Department of Health and Human Services
Public Health Service, Food and Drug Administration
National Center for Toxicological Research
Jefferson, AK  72079-9502

Daniel M. Sheehan, PhD
Director, Estrogen Base Program
Divisision of Genetic and Reproductive Toxicology
Daniel R. Doerge, PhD.
Division of Biochemical Toxicology

February 18, 1999

Dockets Management Branch (HFA-305)
Food and Drug Administration
Rockville, MD  20852

To whom it may concern,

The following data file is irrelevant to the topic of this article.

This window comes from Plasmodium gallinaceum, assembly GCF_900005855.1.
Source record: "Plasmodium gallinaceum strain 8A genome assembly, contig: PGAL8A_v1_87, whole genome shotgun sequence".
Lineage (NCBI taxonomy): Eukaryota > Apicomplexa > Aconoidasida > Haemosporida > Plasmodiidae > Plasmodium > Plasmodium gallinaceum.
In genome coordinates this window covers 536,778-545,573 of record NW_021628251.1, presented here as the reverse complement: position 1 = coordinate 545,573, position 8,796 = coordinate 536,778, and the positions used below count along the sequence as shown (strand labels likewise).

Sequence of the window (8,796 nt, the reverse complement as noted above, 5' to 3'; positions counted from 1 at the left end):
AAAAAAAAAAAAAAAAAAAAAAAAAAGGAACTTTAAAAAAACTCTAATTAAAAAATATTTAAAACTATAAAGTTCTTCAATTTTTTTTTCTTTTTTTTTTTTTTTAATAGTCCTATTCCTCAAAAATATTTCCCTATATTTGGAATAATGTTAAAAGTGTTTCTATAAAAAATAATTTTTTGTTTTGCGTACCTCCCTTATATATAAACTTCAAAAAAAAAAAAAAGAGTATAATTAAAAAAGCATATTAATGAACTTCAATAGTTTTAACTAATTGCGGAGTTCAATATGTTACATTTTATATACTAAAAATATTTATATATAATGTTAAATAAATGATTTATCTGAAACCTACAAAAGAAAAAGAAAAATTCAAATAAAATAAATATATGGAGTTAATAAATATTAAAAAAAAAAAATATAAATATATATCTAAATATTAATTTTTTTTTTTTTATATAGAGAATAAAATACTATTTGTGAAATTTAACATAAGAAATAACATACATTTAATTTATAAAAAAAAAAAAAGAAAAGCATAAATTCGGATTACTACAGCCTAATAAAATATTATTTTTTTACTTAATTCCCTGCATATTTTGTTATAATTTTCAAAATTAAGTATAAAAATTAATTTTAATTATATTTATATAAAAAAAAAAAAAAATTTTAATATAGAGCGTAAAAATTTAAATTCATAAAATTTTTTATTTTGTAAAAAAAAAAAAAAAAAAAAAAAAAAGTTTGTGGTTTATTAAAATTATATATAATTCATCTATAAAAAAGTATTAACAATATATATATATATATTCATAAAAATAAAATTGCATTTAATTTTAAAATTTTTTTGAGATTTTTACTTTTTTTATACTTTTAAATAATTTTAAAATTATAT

We are writing in reference to Docket #98P-0683; “Food Labeling: Health Claims; Soy Protein and Coronary Heart Disease.” We oppose this health claim because there is abundant evidence that some of the isoflavones found in soy, including genistein and equol, a metabolize of daidzen, demonstrate toxicity in estrogen-sensitive tissues and in the thyroid. This is true for a number of species, including humans. Additionally, the adverse effects in humans occur in several tissues and, apparently, by several distinct mechanisms.